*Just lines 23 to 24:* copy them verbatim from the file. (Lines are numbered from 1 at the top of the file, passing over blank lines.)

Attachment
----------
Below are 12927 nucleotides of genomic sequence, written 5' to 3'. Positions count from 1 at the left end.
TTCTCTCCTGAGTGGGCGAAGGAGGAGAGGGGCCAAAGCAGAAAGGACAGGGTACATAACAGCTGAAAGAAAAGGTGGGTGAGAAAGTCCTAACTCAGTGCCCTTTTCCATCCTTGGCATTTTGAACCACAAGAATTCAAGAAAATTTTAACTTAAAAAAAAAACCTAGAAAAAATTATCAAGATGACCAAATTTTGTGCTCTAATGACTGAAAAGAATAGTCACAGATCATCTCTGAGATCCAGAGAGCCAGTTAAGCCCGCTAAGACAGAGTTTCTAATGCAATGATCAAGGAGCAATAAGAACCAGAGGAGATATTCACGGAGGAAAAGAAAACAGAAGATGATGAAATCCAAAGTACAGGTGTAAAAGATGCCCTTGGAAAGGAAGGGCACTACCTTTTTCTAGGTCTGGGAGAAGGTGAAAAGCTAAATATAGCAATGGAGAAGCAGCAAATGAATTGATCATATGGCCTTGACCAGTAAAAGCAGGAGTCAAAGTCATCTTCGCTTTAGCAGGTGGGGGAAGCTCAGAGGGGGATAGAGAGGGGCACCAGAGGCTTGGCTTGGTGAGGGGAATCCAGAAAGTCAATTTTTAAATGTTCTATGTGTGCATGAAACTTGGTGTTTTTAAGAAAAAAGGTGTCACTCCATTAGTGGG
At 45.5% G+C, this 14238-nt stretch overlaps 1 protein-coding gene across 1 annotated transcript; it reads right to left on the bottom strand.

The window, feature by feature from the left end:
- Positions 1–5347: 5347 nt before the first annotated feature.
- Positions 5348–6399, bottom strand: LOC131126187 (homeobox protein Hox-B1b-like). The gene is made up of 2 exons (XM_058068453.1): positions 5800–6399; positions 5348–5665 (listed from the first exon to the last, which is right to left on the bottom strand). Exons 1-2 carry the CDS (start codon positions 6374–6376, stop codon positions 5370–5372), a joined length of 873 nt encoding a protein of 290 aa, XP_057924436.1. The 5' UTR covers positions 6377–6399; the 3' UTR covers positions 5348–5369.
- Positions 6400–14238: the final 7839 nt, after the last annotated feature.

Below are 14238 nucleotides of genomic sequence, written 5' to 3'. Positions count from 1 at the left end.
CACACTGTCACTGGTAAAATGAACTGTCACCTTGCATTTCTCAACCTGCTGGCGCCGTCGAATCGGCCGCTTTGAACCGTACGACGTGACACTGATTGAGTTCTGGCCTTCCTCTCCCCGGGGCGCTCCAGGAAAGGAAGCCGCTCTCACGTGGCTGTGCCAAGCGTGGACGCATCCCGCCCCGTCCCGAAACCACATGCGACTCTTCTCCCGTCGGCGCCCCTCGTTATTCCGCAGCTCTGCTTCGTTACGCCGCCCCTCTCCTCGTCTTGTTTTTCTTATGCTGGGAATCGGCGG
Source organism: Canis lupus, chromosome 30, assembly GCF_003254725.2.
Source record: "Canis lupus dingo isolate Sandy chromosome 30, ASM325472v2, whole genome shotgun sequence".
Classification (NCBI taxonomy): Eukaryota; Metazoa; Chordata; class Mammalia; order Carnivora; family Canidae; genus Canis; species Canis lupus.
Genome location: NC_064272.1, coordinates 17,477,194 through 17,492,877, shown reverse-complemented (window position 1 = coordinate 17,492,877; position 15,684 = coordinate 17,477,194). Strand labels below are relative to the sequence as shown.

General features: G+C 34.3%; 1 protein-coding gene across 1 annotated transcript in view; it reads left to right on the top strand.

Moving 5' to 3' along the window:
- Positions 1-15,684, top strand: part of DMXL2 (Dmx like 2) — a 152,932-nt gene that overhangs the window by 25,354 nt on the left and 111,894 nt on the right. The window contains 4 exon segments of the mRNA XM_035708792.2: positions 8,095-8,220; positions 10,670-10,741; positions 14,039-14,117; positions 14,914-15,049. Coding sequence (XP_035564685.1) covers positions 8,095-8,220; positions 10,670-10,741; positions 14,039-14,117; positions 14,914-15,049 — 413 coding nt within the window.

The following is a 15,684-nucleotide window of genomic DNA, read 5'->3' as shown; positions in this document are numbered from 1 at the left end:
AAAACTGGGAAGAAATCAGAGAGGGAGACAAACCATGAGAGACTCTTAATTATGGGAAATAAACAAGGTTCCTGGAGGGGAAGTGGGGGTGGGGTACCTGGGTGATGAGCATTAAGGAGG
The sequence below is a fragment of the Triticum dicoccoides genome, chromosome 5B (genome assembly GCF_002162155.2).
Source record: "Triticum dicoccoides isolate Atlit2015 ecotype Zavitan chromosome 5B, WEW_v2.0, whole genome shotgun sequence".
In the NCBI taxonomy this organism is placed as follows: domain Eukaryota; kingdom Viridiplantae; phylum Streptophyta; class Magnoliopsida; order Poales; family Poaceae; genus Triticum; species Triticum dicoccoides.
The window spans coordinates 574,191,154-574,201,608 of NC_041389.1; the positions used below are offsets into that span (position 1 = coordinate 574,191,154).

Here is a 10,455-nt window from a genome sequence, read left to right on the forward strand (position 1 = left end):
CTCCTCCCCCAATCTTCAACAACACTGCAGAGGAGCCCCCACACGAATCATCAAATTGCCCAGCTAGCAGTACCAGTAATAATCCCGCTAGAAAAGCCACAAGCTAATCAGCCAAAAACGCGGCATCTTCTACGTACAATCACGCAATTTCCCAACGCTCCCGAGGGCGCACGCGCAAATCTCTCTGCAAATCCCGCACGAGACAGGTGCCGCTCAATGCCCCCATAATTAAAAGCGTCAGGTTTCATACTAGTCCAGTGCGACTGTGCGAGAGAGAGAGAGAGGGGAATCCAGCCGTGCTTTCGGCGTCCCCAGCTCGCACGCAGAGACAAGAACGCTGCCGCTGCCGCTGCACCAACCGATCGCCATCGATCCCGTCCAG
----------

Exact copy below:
Here is a 10,455-nt window from a genome sequence, read left to right on the forward strand (position 1 = left end):
CTCCTCCCCCAATCTTCAACAACACTGCAGAGGAGCCCCCACACGAATCATCAAATTGCCCAGCTAGCAGTACCAGTAATAATCCCGCTAGAAAAGCCACAAGCTAATCAGCCAAAAACGCGGCATCTTCTACGTACAATCACGCAATTTCCCAACGCTCCCGAGGGCGCACGCGCAAATCTCTCTGCAAATCCCGCACGAGACAGGTGCCGCTCAATGCCCCCATAATTAAAAGCGTCAGGTTTCATACTAGTCCAGTGCGACTGTGCGAGAGAGAGAGAGAGGGGAATCCAGCCGTGCTTTCGGCGTCCCCAGCTCGCACGCAGAGACAAGAACGCTGCCGCTGCCGCTGCACCAACCGATCGCCATCGATCCCGTCCAG